I can't hit as hard as Ghost Raptor, but this is significantly better than directly hitting our bearing assembly with a sledge! Note also the care we took in making sure these were still faceted to match the rest of the robot! Aesthetics are important, ha.
We have one last decision to make before the Ghost Raptor fight - and that's how many magnets to use. Yes... we have magnets this year! Surprise!
Here's us fooling around with some of our smaller magnets on an old piece of UHMW from last season. Note, that they are interacting several inches away from each other!
These magnets are no joke! You need to be very careful with them, as they will immediately snap to each other, or any piece of metal, put even many inches away from them. These are enormous rare earth magnets. Many people have tried magnets in the past, and even this season Beta is using a large electromagnet. However, we don't want to turn on/off the magnets - we want extra downforce all the time to help us get more traction on our omni drive (in addition to limiting our hammer hop).
Shatter! 2020 has magnets mounted to the bottom of the billet, inside aluminum protective housings (both made by our awesome sponsor Prismier!) at all four corners. Below you can see one mounted next to our front wheels:
We mounted the magnets close to the wheels to minimize the risk of pulling the floor up off the floor or even potentially flexing the floor. In this way, we pull the floor directly into the wheel. There are real risks with these magnets, as each magnet has the potential for hundreds of pounds of downforce.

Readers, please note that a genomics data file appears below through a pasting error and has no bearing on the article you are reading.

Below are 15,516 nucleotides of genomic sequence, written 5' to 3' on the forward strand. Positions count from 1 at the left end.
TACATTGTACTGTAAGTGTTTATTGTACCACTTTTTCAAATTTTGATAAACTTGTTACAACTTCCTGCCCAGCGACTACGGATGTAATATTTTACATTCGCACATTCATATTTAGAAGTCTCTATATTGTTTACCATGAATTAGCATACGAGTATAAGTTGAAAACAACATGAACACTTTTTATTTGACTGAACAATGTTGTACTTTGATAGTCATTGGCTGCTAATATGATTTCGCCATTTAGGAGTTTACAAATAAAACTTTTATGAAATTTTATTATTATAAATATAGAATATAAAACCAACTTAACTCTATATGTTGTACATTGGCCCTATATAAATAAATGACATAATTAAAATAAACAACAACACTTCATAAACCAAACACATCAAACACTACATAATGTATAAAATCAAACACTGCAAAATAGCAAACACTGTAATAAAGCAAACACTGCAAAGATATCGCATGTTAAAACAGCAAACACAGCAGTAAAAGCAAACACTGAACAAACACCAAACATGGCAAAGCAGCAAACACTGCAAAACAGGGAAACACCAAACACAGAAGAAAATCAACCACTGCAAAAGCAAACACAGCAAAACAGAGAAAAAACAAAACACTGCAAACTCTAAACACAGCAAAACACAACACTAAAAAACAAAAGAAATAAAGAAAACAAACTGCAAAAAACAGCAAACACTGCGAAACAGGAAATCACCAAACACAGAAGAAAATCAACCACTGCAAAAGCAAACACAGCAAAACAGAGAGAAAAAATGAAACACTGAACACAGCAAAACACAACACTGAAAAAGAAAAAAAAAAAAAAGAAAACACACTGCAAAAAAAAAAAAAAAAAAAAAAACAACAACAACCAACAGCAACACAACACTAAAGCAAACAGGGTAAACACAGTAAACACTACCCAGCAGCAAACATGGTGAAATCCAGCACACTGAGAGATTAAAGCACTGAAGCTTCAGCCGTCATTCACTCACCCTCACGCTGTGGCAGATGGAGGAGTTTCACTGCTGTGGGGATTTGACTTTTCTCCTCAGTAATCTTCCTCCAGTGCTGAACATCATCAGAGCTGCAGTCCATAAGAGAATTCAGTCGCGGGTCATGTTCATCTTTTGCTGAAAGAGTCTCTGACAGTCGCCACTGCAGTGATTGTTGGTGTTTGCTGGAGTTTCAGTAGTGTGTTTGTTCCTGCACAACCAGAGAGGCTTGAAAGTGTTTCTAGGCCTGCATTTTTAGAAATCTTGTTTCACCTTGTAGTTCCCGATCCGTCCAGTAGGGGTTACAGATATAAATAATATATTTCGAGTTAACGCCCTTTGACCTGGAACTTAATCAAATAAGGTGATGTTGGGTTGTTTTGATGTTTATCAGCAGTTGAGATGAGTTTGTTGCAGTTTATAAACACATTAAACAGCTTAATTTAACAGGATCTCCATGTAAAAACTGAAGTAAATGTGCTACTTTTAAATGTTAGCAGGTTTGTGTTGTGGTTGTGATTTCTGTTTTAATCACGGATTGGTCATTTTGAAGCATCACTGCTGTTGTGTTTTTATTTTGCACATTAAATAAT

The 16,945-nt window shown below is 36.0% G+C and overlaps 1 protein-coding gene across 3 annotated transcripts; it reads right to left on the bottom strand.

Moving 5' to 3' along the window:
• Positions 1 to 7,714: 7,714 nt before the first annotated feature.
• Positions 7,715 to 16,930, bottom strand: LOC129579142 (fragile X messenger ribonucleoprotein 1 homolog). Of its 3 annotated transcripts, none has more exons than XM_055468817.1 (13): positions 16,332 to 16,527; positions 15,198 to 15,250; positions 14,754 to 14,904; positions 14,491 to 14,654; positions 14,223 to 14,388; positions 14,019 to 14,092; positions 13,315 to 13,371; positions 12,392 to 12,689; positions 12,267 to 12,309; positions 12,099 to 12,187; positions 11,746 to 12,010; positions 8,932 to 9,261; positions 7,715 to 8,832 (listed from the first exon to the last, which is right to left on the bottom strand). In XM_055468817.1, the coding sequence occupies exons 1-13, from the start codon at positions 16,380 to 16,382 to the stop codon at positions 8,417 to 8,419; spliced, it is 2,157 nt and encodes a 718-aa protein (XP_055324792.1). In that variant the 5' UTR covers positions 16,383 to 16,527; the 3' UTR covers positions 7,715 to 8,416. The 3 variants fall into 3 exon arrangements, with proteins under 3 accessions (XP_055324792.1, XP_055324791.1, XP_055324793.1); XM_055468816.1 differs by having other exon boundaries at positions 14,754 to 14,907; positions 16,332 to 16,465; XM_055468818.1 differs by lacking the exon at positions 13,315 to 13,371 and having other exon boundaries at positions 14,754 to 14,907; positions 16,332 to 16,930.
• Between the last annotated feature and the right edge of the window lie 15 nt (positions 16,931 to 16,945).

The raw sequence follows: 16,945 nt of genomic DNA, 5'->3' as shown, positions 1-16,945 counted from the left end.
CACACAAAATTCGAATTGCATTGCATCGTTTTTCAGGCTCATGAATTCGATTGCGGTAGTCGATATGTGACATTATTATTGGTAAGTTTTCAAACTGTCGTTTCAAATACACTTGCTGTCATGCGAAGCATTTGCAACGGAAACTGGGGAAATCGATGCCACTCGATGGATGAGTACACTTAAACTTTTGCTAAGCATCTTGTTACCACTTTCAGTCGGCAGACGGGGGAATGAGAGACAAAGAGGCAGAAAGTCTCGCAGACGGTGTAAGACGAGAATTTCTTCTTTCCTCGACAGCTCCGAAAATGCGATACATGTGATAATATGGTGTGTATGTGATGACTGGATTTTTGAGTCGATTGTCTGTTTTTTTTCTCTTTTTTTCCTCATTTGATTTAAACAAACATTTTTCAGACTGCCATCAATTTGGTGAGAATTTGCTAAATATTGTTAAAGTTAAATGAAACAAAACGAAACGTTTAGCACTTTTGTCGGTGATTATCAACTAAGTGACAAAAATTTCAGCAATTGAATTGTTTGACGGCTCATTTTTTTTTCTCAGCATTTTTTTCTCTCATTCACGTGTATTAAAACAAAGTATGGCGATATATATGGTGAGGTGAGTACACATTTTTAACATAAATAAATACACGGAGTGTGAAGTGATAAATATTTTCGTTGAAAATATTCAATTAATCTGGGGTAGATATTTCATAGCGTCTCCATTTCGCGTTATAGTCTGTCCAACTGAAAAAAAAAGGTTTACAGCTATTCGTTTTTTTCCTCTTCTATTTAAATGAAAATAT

Inside the housing, we have the ability to raise and lower the magnet about 1mm to adjust downforce. We also have the ability to run disc magnets, or square magnets - the square shape is more space efficient and powerful. Lastly, we have extra magnet mounting places up front - meaning we can have a total of 6 magnets - one by each rear wheel and 2 by each front wheel. More magnets in the front means less chance of a hop too.
There's a twist though, we're aren't allowed to test our robot in the official battlebox. In case you haven't heard, they've upgraded the floor to 1/2" thick solid steel from previous years where it was multiple layers of 1/8" steel. This new steel is great for magnets - but it's hard to find large expanses of 1/2" solid steel to drive on to test our settings. The test box has only 1/8" steel floors (which are extremely not flat) meaning we can't get a good idea of driving dynamics in the test box either. We just have to guess.
By our calculations, using the maximum amount of the largest magnets, set at the closest distance for maximum downforce, we would have over 1000 lbs of additional downforce on the floors of the battlebox (even accounting for things like paint thickness, etc). This is a lot - and it could have unintended consequences (like blowing out our drive, catching on things, etc). Beta infamously was unable to move due to it's magnets back in the Comedy Central days of BattleBots.
In order to play it safe, we went with 4 of the smaller magnets, mounted at maximum distance for the least amount of evenly distributed downforce. We believe this made the robot weight the equivalent of about 500 lbs in the Battlebox. Of course, pull force drops off extremely fast with distance - you only need to "pop" the magnets for the robot to go back to 250 lbs effective weight. It did make weigh ins (on the steel scales...) fun when we had to pick up the robot after, though. A good workout!
Will we be the first HW to successfully use magnets to increase drive power and pushing force? We'll see!